If the deliverer does not care about the receiver and does not share honest feedback, this is called MANIPULATIVE INSINCERITY.
This is the worst kind of feedback you can ever offer! And in my opinion guys, this is not even a feedback, this is a waste of time! Trust is not build and change does not happen.
If the deliverer cares about the receiver but they do not share what they truly think, this is called RUINUOS EMPATHY.
Kind people, who are afraid of hurting someone’s feelings, practice ruinous empathy. Why is it ruinous? Well, since you are not being honest, the receiver might think “I am doing well! They appreciate me!” and not actually change behaviour, which is counterproductive in the long-run. You will have to criticize them in the future and they will resent you: “You should have told me this sooner!”.
If the deliverer is not tactful, thoughtful, and is too direct in sharing the feedback, this is called OBNOXIOUS AGGRESSION.
This feedback is too much to take in. The receiver gets defensive when presented with a harsh feedback and they do not perceive that you truly care about them. They will be like “Omg this is so mean!” and this can lead to resentment, especially if the person is fragile.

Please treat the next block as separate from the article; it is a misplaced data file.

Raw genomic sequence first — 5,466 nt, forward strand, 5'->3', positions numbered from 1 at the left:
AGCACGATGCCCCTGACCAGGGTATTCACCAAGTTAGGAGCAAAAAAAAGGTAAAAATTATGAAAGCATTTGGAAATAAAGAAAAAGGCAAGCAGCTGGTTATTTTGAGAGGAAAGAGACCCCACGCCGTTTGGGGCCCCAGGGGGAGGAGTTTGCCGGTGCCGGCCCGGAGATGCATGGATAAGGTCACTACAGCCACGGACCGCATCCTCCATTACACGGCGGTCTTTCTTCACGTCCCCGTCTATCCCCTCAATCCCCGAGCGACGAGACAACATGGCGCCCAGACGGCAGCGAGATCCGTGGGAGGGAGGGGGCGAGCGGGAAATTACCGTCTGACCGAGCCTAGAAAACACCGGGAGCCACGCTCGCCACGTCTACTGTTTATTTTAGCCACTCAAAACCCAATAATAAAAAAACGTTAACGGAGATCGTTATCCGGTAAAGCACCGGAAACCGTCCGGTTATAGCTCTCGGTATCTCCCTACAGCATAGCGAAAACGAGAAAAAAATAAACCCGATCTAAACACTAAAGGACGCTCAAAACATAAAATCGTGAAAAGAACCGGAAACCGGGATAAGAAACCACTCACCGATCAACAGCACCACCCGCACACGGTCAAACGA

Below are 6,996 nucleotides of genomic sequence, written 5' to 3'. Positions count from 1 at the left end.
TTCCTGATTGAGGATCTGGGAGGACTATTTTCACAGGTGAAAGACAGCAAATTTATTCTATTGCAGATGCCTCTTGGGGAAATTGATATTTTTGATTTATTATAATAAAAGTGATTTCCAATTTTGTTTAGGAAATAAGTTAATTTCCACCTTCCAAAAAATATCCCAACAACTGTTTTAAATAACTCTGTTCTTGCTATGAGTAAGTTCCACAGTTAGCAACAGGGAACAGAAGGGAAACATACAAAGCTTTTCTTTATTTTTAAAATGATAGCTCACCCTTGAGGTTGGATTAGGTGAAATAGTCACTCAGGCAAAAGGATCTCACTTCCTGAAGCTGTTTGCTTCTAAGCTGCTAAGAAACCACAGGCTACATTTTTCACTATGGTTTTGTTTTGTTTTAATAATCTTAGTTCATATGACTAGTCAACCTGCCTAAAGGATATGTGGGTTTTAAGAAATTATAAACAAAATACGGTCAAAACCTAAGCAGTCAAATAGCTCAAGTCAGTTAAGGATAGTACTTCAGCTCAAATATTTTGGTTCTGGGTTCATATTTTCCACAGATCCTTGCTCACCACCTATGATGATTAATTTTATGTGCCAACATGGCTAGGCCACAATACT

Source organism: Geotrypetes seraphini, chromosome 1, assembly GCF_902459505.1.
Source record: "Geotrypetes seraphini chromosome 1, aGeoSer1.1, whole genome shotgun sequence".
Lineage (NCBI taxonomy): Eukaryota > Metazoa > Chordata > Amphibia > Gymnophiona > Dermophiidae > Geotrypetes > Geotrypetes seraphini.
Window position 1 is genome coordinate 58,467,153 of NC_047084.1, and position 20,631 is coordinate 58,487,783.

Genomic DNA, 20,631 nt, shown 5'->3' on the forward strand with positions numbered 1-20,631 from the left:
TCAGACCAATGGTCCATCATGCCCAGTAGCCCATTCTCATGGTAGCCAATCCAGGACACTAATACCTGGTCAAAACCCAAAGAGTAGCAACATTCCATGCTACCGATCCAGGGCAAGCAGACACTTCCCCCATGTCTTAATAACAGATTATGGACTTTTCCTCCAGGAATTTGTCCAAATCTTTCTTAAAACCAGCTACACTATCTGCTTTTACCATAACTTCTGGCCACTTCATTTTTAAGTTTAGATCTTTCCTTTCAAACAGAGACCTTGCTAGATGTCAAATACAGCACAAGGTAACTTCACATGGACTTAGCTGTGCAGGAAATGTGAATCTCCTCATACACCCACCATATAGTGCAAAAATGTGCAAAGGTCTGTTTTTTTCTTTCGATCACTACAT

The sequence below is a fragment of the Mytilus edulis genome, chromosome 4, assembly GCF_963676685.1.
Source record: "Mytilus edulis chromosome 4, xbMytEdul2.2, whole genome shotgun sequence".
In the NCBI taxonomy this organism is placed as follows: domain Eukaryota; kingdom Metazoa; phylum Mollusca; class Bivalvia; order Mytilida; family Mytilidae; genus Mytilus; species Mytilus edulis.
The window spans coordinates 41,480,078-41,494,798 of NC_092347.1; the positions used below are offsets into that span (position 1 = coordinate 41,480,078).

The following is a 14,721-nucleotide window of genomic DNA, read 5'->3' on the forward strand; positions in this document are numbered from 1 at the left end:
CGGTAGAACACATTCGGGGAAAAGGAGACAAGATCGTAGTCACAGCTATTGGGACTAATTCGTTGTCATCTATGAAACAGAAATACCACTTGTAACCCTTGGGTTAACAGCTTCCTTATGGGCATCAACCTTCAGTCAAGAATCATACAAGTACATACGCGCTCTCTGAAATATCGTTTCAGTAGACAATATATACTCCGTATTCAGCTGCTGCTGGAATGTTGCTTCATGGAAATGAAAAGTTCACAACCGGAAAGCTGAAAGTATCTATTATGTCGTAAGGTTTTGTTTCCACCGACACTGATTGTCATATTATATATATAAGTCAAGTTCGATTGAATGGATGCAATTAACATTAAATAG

Finally, if you care about the person and you tell them the truth, what they need to hear, this is called RADICAL CANDOR.
This is golden feedback. The receiver sees how much you empathize and care about them, and appreciates that you are honest with them because you want the best for them!
Radical candor, also called tactfully direct, leads to profound change.
Here are a couple of tools which are very simple yet incredibly powerful when you want to share some feedback at work and in life!
The first tool is called SBI.
S stands for Situation – B for Behaviour – I for Impact
First of all, you want to clearly picture the situation
What are the when and the where of the situation to which you are referring? Was it yesterday in the cafeteria? Last week at the team meeting? This morning when we met a client?
Secondly, you need to describe with extreme accuracy the behaviour
Important: it must be a fact that you directly observed. Do not start saying “John told me Mary told him Steven told her that you did that”. Your employee will rightfully ask you: "How can you be sure this is what happened?”. Describe something you witnessed first-hand!